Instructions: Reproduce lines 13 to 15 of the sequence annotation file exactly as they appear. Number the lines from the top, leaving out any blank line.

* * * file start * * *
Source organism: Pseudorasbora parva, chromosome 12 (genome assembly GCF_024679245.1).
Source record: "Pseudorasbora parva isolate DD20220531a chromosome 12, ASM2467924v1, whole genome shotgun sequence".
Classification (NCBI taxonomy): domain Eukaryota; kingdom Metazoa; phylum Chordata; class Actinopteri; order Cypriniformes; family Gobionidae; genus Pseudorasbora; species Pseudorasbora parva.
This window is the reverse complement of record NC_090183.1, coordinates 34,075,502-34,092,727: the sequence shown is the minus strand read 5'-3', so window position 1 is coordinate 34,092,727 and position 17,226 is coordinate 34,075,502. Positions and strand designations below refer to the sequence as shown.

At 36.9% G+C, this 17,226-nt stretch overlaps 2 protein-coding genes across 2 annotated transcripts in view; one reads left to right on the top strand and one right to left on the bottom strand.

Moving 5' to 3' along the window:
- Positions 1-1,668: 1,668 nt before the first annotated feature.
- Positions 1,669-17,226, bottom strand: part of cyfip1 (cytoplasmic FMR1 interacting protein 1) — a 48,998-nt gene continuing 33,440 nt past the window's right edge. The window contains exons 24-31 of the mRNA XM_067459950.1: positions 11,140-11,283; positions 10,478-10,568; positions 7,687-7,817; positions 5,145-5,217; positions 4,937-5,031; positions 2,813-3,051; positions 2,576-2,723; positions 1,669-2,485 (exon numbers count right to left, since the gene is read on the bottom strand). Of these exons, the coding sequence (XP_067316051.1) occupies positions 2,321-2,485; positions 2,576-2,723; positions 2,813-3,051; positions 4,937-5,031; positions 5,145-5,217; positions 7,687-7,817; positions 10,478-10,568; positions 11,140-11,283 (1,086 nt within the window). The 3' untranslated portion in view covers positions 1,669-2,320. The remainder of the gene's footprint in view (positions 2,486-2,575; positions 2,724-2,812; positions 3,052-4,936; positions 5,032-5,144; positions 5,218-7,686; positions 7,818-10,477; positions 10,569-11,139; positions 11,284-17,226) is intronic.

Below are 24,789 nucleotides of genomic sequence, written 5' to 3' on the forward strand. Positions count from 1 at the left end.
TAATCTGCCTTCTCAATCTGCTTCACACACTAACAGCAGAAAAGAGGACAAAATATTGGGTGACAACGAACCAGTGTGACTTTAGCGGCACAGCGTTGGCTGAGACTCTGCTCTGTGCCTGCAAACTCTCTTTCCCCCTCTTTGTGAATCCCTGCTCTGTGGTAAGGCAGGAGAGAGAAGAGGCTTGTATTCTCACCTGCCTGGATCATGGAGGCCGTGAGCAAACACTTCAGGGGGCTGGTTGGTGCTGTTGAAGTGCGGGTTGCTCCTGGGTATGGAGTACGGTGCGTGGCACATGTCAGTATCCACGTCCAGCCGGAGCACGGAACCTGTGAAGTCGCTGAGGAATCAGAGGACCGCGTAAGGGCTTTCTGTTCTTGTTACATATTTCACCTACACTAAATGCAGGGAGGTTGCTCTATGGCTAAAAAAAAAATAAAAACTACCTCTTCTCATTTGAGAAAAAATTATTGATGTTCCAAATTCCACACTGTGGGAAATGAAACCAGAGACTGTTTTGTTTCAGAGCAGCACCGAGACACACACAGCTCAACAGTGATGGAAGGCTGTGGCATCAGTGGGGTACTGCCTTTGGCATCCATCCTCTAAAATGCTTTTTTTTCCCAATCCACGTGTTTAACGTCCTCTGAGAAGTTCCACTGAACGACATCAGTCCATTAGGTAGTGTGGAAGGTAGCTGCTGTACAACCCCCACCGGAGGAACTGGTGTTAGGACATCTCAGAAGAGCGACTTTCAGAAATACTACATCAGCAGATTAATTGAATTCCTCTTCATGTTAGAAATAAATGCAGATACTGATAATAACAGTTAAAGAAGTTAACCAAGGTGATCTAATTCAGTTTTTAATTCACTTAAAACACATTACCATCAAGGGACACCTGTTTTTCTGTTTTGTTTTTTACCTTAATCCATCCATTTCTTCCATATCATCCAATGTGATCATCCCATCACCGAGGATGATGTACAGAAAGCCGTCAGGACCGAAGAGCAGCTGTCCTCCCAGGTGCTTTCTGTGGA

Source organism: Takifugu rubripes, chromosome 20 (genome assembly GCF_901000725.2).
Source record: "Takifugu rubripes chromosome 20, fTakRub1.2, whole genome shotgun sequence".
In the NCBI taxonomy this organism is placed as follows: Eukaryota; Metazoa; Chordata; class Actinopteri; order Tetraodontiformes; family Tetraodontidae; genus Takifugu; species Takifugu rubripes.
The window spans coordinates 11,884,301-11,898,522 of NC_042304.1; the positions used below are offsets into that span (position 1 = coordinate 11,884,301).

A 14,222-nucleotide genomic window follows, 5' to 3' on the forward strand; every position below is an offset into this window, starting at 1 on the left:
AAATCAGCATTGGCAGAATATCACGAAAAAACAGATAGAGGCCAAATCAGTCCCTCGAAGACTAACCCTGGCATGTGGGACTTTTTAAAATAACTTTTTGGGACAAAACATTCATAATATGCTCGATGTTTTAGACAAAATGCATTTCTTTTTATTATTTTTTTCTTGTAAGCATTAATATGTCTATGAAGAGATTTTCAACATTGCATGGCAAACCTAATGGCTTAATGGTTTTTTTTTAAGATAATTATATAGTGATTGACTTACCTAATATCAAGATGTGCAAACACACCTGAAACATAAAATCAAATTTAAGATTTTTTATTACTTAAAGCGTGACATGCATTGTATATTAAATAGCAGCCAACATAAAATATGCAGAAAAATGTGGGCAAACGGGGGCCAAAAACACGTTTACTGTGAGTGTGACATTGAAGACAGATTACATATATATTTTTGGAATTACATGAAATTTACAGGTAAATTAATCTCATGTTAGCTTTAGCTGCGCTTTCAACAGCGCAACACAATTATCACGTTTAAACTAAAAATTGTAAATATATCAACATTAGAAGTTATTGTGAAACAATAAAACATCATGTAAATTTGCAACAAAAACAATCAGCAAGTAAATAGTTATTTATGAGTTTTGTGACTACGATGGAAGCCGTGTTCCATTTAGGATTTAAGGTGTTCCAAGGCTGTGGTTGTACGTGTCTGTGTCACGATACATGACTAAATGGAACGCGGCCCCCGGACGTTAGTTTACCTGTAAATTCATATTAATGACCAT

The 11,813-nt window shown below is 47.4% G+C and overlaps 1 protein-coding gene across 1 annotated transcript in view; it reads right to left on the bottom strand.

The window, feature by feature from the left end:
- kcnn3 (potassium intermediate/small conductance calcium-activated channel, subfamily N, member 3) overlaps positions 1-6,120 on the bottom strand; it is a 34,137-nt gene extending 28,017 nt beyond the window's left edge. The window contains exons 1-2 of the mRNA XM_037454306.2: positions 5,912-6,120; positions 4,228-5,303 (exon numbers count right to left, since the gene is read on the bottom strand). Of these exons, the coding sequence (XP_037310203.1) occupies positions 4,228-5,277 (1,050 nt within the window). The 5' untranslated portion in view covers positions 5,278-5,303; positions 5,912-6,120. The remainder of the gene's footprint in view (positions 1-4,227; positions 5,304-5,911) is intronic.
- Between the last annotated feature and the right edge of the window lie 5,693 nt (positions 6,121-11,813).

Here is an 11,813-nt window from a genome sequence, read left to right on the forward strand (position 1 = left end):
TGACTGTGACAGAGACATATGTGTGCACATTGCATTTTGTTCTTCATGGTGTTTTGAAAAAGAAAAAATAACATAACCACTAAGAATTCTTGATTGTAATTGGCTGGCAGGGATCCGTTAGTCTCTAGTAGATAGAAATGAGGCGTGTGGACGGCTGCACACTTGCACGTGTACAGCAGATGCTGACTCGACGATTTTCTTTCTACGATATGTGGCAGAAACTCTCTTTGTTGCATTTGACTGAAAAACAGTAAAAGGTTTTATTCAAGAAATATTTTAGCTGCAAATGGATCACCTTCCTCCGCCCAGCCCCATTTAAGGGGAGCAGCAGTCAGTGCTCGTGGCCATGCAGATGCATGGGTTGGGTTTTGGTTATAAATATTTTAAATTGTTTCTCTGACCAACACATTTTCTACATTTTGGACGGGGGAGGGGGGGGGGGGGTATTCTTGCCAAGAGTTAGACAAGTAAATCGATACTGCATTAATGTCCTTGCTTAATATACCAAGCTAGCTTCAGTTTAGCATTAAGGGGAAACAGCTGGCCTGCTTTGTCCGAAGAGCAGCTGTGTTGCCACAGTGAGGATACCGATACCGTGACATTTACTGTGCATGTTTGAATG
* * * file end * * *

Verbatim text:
In the NCBI taxonomy this organism is placed as follows: Eukaryota; Metazoa; Chordata; class Actinopteri; order Tetraodontiformes; family Tetraodontidae; genus Takifugu; species Takifugu rubripes.
The window spans coordinates 11,884,301-11,898,522 of NC_042304.1; the positions used below are offsets into that span (position 1 = coordinate 11,884,301).

A 14,222-nucleotide genomic window follows, 5' to 3' on the forward strand; every position below is an offset into this window, starting at 1 on the left: